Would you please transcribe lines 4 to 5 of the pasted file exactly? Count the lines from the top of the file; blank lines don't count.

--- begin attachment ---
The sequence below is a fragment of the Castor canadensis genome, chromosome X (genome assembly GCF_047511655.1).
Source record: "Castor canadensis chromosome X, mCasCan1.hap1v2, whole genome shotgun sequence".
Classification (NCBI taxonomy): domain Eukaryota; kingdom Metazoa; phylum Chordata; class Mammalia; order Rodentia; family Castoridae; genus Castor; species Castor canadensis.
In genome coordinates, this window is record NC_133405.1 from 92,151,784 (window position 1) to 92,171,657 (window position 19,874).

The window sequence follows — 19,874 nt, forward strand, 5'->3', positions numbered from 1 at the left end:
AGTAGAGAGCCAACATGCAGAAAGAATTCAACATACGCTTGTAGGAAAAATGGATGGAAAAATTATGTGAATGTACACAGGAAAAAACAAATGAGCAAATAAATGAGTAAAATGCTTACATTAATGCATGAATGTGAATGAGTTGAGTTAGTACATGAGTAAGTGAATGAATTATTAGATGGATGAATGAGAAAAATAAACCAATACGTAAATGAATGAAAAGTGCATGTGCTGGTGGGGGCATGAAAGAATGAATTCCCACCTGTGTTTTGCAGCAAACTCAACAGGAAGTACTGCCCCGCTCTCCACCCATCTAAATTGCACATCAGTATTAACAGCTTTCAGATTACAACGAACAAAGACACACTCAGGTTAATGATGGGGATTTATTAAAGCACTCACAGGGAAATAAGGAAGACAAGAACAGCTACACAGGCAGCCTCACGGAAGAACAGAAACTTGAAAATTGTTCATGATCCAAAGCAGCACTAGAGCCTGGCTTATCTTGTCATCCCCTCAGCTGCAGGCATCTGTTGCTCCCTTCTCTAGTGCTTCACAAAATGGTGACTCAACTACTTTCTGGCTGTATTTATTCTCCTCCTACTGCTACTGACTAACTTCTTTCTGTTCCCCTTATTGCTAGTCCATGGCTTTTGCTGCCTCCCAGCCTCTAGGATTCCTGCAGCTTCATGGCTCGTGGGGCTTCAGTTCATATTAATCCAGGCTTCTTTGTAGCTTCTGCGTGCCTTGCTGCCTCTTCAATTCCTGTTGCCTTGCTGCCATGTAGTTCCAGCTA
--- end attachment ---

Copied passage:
In genome coordinates, this window is record NC_133405.1 from 92,151,784 (window position 1) to 92,171,657 (window position 19,874).

The window sequence follows — 19,874 nt, forward strand, 5'->3', positions numbered from 1 at the left end: